If you have been looking around for reviews for this one and not found many it is due to the label not making promo available to anyone until the release date. This of course stops the album from being leaked prior to release (although naturally it has been now) and it also helps spread a certain mystique about what to expect. On listening to it via the digital download I had been sent I immediately thought how fantastic it sounded and decided as it was already out to see how much it was selling for at certain online shopping sites. As I much prefer having a proper album in my hands (still recovering from CD taking over from vinyl) and due to the fact that this was going for the silly price of £6.99 I put hand straight in pocket and can review this one in all its glory. Prophecy are indeed a canny bunch but let’s hope that all the other record companies don’t follow suit. mind you, if they did that would mean that they would simply not get their stuff reviewed and lose sales as not many bands are as good as Secrets Of The Moon.

The German band really have hit their stride of late and last release 2009 ‘Privilegivm’ was pretty damn formidable itself. Since then they have snuck three EP’s under the radar all leading up to Seven Bells which threatens to be their best work to date. I notice that LSK takes a bit more of a back seat this time around providing just ‘voices and effects,’ bass is not credited to anyone; strange. I also cannot help notice that Tom G Fischer is involved with the mixing and mastering which sounds absolutely phenomenal so I really did have high expectations for this and it did not disappoint in the slightest.

The album is an hour long and as the title suggests has seven magnificent tracks, each summoned in by the tolling of bells. Naturally the songs are long and incredibly involving so you need to be prepared to be taken on a deep and dark journey before pressing play here. Eerie tones seep around the bells of the opening title track and then drums solidly make their mark. There is a claustrophobic build up and everything comes in finally allowing you to draw that necessary breath. The melody is superb and when sG’s vocals growl in you feel like deliverance is at hand. The chorus sees the song title rasped out followed by a blackened welter of guitars and pummeling drums, perfect. There is a huge amount of atmosphere in the slower parts too; the bells themselves really do make a great instrument used this effectively. You have to smirk at a title like ‘Goathead’ it thuds in and slows to a gravid pace, oozing away and lurching back to the primitive tribal beat. Cries fly out the primeval swamp of the music and you wonder if it is right that something that is executed in such a gnarly fashion should sound quite so good. ‘Serpent Messiah’ is another why didn’t someone else think of that song title and it really is where the album opens up with a glorious number with a rot and roll melody hitting hard, clean and jubilant vocal swoops and some magnificent gloom laden acoustic parts. This is the sort of thing that if there were any justice in the world would be a hit song, but then again let the sheep listen and graze to their own rubbish and let’s keep songs like this as our own! It’s all about the words “heartless lifeless crack” on ‘Blood Into Wine,’ trust me, one listen and you will be joining in. It’s quite a hateful number that’s for sure. It’s a slow and sinuous number next and ‘Worship’ has a spine chilling demeanor about its chorus, sinking into you the one thing to do is bow beneath its weight, forced onto your knees before a fast paced guitar line comes in for the kill.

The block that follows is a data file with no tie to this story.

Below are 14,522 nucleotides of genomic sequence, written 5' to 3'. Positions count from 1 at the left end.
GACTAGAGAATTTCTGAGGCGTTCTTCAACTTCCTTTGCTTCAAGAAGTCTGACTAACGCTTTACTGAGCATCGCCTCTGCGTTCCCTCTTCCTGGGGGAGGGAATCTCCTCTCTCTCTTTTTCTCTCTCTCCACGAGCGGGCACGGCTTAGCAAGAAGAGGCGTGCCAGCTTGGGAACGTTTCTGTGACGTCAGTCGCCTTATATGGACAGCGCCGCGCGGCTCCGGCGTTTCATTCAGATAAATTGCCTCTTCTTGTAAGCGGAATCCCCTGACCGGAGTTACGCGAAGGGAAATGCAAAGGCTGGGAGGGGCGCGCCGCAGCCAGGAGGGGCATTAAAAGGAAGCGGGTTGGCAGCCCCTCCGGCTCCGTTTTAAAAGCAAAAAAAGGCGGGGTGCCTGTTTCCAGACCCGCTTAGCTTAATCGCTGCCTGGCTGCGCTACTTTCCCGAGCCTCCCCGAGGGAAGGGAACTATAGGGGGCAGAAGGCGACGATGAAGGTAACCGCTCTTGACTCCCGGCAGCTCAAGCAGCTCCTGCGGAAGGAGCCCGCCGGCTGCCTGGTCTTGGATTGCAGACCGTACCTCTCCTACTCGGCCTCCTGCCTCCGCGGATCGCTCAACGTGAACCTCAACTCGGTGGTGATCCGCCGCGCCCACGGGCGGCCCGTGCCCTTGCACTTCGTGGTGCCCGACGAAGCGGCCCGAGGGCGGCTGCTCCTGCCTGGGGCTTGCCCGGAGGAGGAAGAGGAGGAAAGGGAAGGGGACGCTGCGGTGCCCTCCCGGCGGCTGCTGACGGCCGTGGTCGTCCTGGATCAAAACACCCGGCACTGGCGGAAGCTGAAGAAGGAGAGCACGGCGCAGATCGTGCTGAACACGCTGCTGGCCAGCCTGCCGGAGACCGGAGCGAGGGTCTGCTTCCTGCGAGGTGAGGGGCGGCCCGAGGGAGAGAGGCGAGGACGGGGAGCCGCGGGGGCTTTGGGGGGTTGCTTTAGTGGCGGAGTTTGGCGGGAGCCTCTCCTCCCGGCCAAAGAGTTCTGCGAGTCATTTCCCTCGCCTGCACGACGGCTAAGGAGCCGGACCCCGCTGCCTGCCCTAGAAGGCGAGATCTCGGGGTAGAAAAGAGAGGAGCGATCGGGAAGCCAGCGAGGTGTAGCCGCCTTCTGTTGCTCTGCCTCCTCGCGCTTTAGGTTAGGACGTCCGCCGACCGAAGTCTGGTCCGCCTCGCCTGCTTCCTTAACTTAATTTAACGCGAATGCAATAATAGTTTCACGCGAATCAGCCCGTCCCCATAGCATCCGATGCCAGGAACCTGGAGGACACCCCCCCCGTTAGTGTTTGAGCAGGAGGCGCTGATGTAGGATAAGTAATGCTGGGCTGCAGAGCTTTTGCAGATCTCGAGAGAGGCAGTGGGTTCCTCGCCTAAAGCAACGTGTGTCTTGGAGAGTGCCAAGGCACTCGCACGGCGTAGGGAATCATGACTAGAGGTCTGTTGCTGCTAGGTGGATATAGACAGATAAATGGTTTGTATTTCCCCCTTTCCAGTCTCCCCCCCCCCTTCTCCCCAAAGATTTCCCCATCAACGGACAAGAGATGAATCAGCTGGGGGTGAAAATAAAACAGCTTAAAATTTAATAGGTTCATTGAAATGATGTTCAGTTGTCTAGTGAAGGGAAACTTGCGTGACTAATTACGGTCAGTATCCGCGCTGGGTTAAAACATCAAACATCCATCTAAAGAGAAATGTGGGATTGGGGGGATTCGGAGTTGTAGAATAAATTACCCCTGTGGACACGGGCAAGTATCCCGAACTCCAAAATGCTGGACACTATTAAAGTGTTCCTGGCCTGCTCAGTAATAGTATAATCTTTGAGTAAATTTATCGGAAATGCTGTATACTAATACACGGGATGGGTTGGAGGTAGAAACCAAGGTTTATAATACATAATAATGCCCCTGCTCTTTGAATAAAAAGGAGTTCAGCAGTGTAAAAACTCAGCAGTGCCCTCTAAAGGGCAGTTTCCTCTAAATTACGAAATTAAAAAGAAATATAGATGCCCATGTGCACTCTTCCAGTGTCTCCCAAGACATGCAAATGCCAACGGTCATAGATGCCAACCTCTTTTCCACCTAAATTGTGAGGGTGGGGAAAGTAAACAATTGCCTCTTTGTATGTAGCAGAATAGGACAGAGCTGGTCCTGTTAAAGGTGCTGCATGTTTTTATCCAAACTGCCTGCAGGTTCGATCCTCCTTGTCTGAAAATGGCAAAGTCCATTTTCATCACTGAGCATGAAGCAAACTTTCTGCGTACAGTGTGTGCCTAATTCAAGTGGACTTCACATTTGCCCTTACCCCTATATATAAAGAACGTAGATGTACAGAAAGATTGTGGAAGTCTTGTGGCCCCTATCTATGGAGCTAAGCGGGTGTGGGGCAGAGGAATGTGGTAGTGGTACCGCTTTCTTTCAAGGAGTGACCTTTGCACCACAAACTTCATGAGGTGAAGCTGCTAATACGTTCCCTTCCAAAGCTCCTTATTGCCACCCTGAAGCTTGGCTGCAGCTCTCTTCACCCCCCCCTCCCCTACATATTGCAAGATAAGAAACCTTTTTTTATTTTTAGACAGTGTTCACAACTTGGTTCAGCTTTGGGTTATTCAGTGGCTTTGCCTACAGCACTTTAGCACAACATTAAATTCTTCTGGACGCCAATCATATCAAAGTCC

It is as though everything has led up to the last two songs though and these are the real epic numbers of the album. You may have caught the excellent video for ‘Nyx’ already, if not go and check it out. A very Floydian sound takes us in and the song gains momentum in absolutely no hurry at all. Vocals are indignant and angry but not yet at full force. It is a slow burning number, not designed to overpower or overwhelm but one to get beneath the skin and spread like a disease taking you over. If this is inspired by Crowley then that leaves ‘The Three Beggars’ (Satan’s Church) perhaps more in line with Von Trier’s Antichrist than Yeats. It is what I can only describe as a song for the end of the world (and there are many around at the moment). sG let’s us know in no uncertain terms that it is coming to an end and we are jolted back into life after the long piece of ambience at the end of ‘Nyx’ in a brutal fashion. The nice place we had been taken to is now gone and this one is all about rebuilding a shrine to Satan and reinstating his church; the poetic lyrics as well thought out as the music itself. With long ambient moments again interspersing the more gravid feel of this mid-paced monster there is lots to draw you in before you are spat out finally wondering if the world is going to implode or if you have time left to play the album again.

‘Seven Bells’ is incredibly addictive and I have a feeling it is going to be getting as many plays as I can fit in. Despite the hour running time it practically flies by and again despite the complexity it is pretty easy to get into. I took the cheap option and it was worth every penny but there are various other formats available from the label if you really want to push the boat out, which you can see at the link below along with that video for ‘Nyx.’

(9/10 Pete Woods)